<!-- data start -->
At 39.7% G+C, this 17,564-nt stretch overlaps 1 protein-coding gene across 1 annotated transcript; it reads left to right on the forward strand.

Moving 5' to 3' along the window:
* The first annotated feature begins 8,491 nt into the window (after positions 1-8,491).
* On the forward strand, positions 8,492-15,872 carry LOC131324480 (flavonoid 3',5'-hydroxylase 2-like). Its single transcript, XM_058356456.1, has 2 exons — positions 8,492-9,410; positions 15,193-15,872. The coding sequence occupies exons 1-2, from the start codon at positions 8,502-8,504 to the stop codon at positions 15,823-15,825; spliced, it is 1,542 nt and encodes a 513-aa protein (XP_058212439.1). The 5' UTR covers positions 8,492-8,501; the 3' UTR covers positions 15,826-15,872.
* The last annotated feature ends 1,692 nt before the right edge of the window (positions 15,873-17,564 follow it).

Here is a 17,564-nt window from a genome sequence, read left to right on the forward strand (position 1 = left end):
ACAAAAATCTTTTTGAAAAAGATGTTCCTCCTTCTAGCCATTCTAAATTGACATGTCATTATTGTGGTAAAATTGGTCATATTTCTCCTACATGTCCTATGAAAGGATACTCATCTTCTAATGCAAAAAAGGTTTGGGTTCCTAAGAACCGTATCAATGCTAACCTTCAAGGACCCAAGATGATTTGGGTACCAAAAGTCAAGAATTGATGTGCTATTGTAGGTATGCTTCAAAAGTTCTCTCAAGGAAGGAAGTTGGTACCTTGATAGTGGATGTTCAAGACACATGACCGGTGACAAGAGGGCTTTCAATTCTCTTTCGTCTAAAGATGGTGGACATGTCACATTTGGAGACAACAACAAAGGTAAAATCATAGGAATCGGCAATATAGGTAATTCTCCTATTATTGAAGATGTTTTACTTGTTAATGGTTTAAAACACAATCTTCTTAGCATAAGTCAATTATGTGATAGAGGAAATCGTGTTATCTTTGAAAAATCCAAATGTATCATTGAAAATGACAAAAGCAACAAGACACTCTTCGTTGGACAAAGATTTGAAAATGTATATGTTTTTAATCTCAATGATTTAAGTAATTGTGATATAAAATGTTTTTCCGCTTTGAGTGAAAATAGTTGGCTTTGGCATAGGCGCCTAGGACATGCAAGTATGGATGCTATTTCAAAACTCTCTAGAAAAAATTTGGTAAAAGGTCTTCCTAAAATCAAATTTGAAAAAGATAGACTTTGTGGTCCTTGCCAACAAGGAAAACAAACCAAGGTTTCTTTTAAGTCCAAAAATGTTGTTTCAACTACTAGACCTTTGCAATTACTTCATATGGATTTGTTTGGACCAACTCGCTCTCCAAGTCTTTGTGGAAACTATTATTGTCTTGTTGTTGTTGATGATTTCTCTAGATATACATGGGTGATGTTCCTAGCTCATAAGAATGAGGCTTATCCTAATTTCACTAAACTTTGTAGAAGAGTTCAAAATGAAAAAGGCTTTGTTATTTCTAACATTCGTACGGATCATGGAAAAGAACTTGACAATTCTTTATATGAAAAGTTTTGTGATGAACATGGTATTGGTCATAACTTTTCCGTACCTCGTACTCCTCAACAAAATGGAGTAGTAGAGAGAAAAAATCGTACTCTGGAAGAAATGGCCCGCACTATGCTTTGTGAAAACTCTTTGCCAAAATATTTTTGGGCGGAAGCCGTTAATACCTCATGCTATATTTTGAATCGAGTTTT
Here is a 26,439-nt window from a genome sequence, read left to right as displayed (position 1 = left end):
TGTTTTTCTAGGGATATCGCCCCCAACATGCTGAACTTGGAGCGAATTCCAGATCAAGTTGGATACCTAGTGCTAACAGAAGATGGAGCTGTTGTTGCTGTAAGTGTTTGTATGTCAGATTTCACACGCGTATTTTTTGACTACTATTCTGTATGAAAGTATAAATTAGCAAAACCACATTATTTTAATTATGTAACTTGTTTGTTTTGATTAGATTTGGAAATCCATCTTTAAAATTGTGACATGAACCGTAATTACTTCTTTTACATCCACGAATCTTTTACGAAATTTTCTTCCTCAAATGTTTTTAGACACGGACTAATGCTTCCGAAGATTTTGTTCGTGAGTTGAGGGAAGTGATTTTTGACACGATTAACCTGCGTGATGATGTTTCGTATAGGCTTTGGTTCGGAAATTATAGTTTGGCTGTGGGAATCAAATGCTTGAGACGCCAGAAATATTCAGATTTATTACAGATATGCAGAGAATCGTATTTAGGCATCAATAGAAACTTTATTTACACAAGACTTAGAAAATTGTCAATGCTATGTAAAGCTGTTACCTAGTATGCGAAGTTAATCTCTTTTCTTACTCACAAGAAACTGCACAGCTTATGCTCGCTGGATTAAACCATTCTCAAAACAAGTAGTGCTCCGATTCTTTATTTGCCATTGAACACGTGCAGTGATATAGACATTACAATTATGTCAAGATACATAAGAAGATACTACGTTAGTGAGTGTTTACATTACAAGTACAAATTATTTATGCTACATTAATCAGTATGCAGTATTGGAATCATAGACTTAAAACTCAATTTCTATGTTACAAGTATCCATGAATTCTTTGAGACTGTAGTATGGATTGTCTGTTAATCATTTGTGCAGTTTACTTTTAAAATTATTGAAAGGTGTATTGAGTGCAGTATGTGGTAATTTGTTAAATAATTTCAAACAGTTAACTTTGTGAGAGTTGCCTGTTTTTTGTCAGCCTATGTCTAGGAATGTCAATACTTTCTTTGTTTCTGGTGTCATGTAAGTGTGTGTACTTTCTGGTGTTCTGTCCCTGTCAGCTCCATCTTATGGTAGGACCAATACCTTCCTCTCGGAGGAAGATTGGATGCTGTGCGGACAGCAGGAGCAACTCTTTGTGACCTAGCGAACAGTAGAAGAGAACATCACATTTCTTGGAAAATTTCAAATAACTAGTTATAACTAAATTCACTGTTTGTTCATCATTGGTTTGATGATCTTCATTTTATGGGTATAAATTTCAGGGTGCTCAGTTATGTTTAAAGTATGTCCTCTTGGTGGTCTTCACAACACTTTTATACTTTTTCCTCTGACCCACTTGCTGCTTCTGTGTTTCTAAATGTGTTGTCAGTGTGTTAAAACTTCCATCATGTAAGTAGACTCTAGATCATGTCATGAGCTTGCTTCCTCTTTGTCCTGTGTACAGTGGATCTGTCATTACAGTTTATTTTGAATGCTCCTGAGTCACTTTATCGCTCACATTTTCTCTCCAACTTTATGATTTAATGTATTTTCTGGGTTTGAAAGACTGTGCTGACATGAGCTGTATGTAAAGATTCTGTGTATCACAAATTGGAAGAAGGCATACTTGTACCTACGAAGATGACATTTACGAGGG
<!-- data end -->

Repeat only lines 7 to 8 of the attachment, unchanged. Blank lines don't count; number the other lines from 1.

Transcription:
ACAAAAATCTTTTTGAAAAAGATGTTCCTCCTTCTAGCCATTCTAAATTGACATGTCATTATTGTGGTAAAATTGGTCATATTTCTCCTACATGTCCTATGAAAGGATACTCATCTTCTAATGCAAAAAAGGTTTGGGTTCCTAAGAACCGTATCAATGCTAACCTTCAAGGACCCAAGATGATTTGGGTACCAAAAGTCAAGAATTGATGTGCTATTGTAGGTATGCTTCAAAAGTTCTCTCAAGGAAGGAAGTTGGTACCTTGATAGTGGATGTTCAAGACACATGACCGGTGACAAGAGGGCTTTCAATTCTCTTTCGTCTAAAGATGGTGGACATGTCACATTTGGAGACAACAACAAAGGTAAAATCATAGGAATCGGCAATATAGGTAATTCTCCTATTATTGAAGATGTTTTACTTGTTAATGGTTTAAAACACAATCTTCTTAGCATAAGTCAATTATGTGATAGAGGAAATCGTGTTATCTTTGAAAAATCCAAATGTATCATTGAAAATGACAAAAGCAACAAGACACTCTTCGTTGGACAAAGATTTGAAAATGTATATGTTTTTAATCTCAATGATTTAAGTAATTGTGATATAAAATGTTTTTCCGCTTTGAGTGAAAATAGTTGGCTTTGGCATAGGCGCCTAGGACATGCAAGTATGGATGCTATTTCAAAACTCTCTAGAAAAAATTTGGTAAAAGGTCTTCCTAAAATCAAATTTGAAAAAGATAGACTTTGTGGTCCTTGCCAACAAGGAAAACAAACCAAGGTTTCTTTTAAGTCCAAAAATGTTGTTTCAACTACTAGACCTTTGCAATTACTTCATATGGATTTGTTTGGACCAACTCGCTCTCCAAGTCTTTGTGGAAACTATTATTGTCTTGTTGTTGTTGATGATTTCTCTAGATATACATGGGTGATGTTCCTAGCTCATAAGAATGAGGCTTATCCTAATTTCACTAAACTTTGTAGAAGAGTTCAAAATGAAAAAGGCTTTGTTATTTCTAACATTCGTACGGATCATGGAAAAGAACTTGACAATTCTTTATATGAAAAGTTTTGTGATGAACATGGTATTGGTCATAACTTTTCCGTACCTCGTACTCCTCAACAAAATGGAGTAGTAGAGAGAAAAAATCGTACTCTGGAAGAAATGGCCCGCACTATGCTTTGTGAAAACTCTTTGCCAAAATATTTTTGGGCGGAAGCCGTTAATACCTCATGCTATATTTTGAATCGAGTTTT
Here is a 26,439-nt window from a genome sequence, read left to right as displayed (position 1 = left end):